American Airlines will use an Airbus A321neo on its seasonal route to Reykjavik from June 2021. What is interesting, however, is that this route previously saw Boeing 757 service. The A321neo, in comparison, is a bit of a downgrade. But, it does raise the question: Will AA use the A321neo to replace 757s?
Routesonline reports that American will place the A321neo on the PHL to KEF route from June 3rd, 2021. The daily flight will follow traditional transatlantic flight times and depart in the night at 22:15 with a next morning arrival at 08:10. After a couple of hours on the ground, the aircraft will turn around and fly back to PHL at 10:30, arriving in the early afternoon– at 12:45. All times are local. The flight time is just under six hours.
The 757s featured lie-flat seats in business class. Meanwhile, the A321neos do not offer the same amenities. Instead, American has recliner-style seats onboard the newer aircraft.
Why the A321neo makes sense to Iceland
Flights to Iceland are some of the shortest transatlantic hops that airlines fly. It is what makes it an appealing destination to fly narrowbody aircraft to– especially since there is not the same amount of demand as there is to cities like London.
Iceland does not rely on a strong influx of business travelers. Instead, the island is a tourist destination, especially during the summer months. Iceland’s leading carrier, Icelandair, predominantly using narrowbody jets like the 757 and, once the grounding is lifted, the 737 MAX. Now defunct WOW Air previously flew Airbus A320ceo and A320neo family aircraft to destinations in North America. For longer routes, the carrier also operated Airbus A330s.
In terms of competition from the US, Delta Air Lines also flies to Iceland using Boeing 757s. However, instead of 757s with lie-flats, Delta flies the recliner-style domestically configured jets. The seats up front are sold as Premium Select– Delta’s version of premium economy.
Thus, American is more getting rid of its competitive advantage and rather standardizing what the other carriers do. However, this bet will likely pay off due to the fuel savings from operating the newer, more efficient jets.
Will this become a trend at AA?
The current trend at AA is fleet simplification. In the last month, American’s widebody fleet went from the Airbus A330s, Boeing 767s, Boeing 777s, and Boeing 787s down to just the 787s and 777s. Meanwhile, the narrowbody fleet shrunk to just the A320ceos, A320neos, Boeing 737NGs, and 737 MAX with the retirement of the E190s and 757s.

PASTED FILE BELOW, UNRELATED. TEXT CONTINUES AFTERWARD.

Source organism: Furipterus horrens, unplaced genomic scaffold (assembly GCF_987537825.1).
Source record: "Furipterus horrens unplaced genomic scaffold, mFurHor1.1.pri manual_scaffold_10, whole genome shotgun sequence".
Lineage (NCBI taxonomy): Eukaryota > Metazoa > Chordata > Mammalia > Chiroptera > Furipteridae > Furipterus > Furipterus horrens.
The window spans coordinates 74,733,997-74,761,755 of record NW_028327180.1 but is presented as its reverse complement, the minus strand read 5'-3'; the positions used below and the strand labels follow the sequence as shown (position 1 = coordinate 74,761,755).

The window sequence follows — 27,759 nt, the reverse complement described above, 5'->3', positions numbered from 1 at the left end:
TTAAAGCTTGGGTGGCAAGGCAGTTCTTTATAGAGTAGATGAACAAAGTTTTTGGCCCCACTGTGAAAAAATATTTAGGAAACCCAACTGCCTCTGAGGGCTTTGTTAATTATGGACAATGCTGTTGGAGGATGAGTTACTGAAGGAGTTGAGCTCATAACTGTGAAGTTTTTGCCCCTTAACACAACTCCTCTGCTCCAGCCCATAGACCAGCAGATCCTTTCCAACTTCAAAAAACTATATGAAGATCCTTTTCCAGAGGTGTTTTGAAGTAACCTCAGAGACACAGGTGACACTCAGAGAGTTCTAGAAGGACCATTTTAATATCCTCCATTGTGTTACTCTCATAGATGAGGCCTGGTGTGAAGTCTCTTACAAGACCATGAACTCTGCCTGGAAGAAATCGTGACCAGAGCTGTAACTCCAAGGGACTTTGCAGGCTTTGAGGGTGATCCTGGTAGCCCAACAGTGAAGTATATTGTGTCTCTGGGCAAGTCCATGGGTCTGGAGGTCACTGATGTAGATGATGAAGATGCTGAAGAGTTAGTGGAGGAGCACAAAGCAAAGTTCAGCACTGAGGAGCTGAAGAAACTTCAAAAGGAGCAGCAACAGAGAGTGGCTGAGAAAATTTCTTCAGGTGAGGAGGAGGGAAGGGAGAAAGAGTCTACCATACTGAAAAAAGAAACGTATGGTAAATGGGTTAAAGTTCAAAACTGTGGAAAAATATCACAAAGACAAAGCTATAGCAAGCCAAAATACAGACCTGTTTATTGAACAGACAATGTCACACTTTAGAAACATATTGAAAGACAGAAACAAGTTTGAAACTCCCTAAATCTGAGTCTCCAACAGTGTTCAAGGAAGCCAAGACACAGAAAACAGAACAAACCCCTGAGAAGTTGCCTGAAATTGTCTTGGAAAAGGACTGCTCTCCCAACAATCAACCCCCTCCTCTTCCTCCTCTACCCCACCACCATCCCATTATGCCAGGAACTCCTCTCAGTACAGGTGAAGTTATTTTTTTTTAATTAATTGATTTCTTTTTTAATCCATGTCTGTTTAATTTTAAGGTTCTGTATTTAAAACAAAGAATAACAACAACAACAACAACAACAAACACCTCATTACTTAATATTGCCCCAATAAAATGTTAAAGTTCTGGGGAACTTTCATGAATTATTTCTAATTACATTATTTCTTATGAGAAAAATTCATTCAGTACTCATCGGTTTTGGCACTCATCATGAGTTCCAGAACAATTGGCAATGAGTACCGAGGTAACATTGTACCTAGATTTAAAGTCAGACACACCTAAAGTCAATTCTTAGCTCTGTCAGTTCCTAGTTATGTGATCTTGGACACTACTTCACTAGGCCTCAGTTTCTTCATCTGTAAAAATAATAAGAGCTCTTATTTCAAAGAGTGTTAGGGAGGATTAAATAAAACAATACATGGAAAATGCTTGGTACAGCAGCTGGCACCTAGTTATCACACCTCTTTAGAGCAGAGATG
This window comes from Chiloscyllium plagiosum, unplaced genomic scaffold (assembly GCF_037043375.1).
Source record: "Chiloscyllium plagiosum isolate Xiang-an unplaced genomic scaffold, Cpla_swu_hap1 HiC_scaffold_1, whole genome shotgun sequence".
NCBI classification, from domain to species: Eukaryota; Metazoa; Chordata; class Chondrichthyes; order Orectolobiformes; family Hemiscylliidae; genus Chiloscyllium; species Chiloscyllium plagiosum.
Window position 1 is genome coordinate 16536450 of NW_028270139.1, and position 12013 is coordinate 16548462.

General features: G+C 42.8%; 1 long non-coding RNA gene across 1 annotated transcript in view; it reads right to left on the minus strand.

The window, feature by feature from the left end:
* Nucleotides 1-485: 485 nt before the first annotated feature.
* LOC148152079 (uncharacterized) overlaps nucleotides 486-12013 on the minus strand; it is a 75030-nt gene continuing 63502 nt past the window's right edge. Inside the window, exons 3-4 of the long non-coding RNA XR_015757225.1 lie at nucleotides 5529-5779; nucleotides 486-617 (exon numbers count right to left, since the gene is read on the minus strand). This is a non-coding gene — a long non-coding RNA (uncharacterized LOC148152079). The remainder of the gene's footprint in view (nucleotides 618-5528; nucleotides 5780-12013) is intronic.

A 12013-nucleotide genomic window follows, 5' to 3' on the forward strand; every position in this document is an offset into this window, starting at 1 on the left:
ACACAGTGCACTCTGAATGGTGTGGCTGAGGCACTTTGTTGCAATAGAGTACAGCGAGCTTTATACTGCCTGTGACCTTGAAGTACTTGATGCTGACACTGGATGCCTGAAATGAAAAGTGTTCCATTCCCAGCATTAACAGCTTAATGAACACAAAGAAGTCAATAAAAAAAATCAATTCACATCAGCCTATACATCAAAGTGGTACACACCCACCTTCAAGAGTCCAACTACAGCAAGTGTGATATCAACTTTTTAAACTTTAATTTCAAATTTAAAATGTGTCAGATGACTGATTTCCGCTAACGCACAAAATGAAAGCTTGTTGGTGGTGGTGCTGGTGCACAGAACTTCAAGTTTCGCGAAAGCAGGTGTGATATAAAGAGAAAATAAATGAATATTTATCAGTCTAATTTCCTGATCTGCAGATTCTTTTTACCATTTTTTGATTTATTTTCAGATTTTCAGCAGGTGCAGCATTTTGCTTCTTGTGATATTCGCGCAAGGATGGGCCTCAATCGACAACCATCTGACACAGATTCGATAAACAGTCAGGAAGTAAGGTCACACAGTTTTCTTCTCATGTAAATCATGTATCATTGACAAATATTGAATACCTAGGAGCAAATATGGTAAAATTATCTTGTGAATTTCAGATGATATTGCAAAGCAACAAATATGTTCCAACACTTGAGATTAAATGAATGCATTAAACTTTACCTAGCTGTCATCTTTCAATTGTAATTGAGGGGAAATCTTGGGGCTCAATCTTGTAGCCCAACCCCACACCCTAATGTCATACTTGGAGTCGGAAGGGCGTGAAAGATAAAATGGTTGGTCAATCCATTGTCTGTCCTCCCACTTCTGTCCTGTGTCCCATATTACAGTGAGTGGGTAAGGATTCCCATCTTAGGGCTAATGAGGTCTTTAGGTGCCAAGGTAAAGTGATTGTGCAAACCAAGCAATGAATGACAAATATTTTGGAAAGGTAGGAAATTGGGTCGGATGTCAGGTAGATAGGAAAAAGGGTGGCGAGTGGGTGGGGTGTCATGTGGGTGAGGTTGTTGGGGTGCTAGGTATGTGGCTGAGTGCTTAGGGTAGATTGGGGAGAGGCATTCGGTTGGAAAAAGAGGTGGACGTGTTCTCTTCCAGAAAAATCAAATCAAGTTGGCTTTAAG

The replacement for the 757s on international routes its a little tough. The A321XLRs are not due at AA until 2023. Meanwhile, the 787s are just far too big. So, that puts American in a bit of a conundrum.
Some shorter international routes, such as from Philadelphia to Iceland and Miami to Brasilia that were previously flown with 757s, will likely see Airbus A321neos and 737 MAXes take over. But, some, such as from Dallas to Lima, are now witnessing widebody jets like the 787s in the schedule.
While the A321neo would be an attractive option on pricing, it just is not right for most routes. On other, longer, 757 routes, for example, from Philadelphia to Casablanca, an A321neo would be stretched to its limits and have to operate with a significantly lower payload.
Furthermore, the A321neo would only be competitive on leisure routes. On routes to more prestigious destinations, American Airlines would definitely want to maintain lie-flat seating for premium customers. Given the current crisis, American is moving full steam ahead with retrofitting aircraft to reduce fleet inefficiencies and cut costs. Thus, it would not make much sense for AA to operate a sub-fleet of A321neos that have lie-flat seating onboard.
In those cases, American could use a widebody like the 787 only a few times per week. And then, once the A321XLRs enter service, swap out the widebodies with daily XLR service. Or, in other cases, American might just put the route on hold until it has the planes to do so. While aviation is starting to see a rebound from its current crisis, it may well take two or three years for demand to build up to the same place where it was in 2019.
Do you think American should use the A321neo to replace 757 routes? Let us know in the comments!